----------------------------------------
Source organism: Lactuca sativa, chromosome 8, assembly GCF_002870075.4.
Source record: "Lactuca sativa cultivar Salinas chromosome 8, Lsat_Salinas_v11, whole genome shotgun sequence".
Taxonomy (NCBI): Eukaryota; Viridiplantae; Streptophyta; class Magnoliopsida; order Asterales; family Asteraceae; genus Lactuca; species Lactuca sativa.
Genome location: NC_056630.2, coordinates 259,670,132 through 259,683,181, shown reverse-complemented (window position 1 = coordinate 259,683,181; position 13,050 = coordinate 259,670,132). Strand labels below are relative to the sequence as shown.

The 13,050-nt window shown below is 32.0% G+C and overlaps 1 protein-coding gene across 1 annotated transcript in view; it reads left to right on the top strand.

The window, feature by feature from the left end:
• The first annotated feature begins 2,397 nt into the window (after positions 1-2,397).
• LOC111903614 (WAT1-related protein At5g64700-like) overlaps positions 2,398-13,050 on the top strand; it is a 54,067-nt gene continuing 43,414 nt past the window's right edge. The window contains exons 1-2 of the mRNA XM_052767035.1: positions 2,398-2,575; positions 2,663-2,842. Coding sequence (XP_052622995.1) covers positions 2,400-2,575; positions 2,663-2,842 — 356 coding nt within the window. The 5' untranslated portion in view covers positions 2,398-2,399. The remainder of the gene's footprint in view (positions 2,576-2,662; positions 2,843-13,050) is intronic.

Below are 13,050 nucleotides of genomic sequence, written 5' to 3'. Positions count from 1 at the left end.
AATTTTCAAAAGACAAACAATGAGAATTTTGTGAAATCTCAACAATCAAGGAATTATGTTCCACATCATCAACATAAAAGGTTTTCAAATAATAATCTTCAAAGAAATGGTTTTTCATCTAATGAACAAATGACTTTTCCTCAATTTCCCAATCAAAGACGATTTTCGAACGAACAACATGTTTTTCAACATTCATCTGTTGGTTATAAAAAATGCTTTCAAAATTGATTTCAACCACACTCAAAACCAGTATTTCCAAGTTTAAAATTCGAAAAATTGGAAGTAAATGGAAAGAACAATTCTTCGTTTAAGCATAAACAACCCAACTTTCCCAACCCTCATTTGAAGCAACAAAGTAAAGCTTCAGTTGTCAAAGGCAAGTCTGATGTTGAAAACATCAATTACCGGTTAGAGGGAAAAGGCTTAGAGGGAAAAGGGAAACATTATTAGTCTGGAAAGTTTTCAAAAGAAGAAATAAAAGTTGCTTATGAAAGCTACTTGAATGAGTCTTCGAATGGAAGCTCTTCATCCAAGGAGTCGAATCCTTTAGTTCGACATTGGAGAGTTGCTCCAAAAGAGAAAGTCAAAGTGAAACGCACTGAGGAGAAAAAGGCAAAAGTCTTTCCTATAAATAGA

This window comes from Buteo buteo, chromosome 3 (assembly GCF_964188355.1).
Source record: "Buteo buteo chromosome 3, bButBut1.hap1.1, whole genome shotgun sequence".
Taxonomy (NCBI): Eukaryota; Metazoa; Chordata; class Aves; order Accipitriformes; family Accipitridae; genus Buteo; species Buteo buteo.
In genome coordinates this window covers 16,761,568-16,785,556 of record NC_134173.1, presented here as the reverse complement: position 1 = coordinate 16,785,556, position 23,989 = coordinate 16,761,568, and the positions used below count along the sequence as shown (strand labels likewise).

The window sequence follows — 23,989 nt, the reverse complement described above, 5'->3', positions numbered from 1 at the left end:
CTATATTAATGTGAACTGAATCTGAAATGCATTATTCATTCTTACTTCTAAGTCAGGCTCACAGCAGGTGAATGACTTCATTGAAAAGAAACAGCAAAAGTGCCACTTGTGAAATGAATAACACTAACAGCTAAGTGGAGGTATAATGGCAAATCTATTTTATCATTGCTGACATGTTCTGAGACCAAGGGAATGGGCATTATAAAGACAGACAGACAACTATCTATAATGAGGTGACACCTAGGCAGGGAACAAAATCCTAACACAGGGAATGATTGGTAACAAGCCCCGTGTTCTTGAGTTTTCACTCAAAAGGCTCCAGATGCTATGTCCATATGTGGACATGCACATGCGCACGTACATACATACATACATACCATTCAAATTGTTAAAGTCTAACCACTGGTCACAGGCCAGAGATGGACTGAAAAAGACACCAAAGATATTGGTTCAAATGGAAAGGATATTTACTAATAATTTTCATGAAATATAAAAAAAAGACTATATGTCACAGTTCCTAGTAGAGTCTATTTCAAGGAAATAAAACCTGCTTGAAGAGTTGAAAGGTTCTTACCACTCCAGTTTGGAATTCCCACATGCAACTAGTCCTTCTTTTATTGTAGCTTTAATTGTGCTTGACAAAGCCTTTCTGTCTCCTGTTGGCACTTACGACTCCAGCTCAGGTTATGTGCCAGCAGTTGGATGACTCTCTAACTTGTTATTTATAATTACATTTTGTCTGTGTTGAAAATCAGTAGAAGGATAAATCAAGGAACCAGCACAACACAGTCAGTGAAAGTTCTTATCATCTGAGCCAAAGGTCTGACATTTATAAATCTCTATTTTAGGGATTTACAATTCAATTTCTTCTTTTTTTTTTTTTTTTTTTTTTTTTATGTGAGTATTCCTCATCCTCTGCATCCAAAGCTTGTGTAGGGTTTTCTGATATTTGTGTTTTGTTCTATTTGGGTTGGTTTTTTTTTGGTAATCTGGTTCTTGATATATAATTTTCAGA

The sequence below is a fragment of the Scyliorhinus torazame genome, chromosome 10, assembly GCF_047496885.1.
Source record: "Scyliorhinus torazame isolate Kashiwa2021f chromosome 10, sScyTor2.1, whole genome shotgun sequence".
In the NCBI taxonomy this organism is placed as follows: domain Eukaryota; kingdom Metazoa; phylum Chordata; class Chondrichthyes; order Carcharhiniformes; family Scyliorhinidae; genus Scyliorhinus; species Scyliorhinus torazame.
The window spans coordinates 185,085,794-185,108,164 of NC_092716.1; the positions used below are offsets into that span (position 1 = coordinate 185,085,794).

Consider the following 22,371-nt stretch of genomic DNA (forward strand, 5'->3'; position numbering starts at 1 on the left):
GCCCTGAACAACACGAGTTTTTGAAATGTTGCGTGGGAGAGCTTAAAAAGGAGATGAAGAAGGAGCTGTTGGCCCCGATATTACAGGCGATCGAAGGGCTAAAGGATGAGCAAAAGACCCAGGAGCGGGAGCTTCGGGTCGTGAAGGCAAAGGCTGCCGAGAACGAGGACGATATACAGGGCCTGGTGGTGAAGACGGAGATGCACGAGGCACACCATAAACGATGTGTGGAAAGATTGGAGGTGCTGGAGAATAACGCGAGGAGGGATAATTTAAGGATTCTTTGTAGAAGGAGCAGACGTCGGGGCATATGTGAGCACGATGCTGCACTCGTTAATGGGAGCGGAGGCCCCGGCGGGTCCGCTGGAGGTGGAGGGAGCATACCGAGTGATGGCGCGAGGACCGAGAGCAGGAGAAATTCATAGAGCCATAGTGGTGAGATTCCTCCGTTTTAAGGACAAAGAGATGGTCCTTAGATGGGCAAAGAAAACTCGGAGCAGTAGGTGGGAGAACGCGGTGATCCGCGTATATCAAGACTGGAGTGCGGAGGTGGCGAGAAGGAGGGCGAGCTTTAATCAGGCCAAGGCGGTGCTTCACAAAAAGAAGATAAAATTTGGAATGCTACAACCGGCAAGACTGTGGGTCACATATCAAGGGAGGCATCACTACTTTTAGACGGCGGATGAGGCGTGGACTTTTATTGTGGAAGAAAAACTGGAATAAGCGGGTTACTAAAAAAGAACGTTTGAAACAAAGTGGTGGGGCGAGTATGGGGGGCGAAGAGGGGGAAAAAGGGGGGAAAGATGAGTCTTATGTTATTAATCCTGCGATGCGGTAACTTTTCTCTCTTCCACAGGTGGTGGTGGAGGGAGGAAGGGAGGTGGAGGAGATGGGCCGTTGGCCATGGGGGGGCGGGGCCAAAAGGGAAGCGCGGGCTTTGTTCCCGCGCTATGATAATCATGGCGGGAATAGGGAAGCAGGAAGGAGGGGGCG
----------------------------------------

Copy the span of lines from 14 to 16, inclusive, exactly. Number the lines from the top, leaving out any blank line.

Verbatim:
In genome coordinates this window covers 16,761,568-16,785,556 of record NC_134173.1, presented here as the reverse complement: position 1 = coordinate 16,785,556, position 23,989 = coordinate 16,761,568, and the positions used below count along the sequence as shown (strand labels likewise).

The window sequence follows — 23,989 nt, the reverse complement described above, 5'->3', positions numbered from 1 at the left end:
CTATATTAATGTGAACTGAATCTGAAATGCATTATTCATTCTTACTTCTAAGTCAGGCTCACAGCAGGTGAATGACTTCATTGAAAAGAAACAGCAAAAGTGCCACTTGTGAAATGAATAACACTAACAGCTAAGTGGAGGTATAATGGCAAATCTATTTTATCATTGCTGACATGTTCTGAGACCAAGGGAATGGGCATTATAAAGACAGACAGACAACTATCTATAATGAGGTGACACCTAGGCAGGGAACAAAATCCTAACACAGGGAATGATTGGTAACAAGCCCCGTGTTCTTGAGTTTTCACTCAAAAGGCTCCAGATGCTATGTCCATATGTGGACATGCACATGCGCACGTACATACATACATACATACCATTCAAATTGTTAAAGTCTAACCACTGGTCACAGGCCAGAGATGGACTGAAAAAGACACCAAAGATATTGGTTCAAATGGAAAGGATATTTACTAATAATTTTCATGAAATATAAAAAAAAGACTATATGTCACAGTTCCTAGTAGAGTCTATTTCAAGGAAATAAAACCTGCTTGAAGAGTTGAAAGGTTCTTACCACTCCAGTTTGGAATTCCCACATGCAACTAGTCCTTCTTTTATTGTAGCTTTAATTGTGCTTGACAAAGCCTTTCTGTCTCCTGTTGGCACTTACGACTCCAGCTCAGGTTATGTGCCAGCAGTTGGATGACTCTCTAACTTGTTATTTATAATTACATTTTGTCTGTGTTGAAAATCAGTAGAAGGATAAATCAAGGAACCAGCACAACACAGTCAGTGAAAGTTCTTATCATCTGAGCCAAAGGTCTGACATTTATAAATCTCTATTTTAGGGATTTACAATTCAATTTCTTCTTTTTTTTTTTTTTTTTTTTTTTTTATGTGAGTATTCCTCATCCTCTGCATCCAAAGCTTGTGTAGGGTTTTCTGATATTTGTGTTTTGTTCTATTTGGGTTGGTTTTTTTTTGGTAATCTGGTTCTTGATATATAATTTTCAGA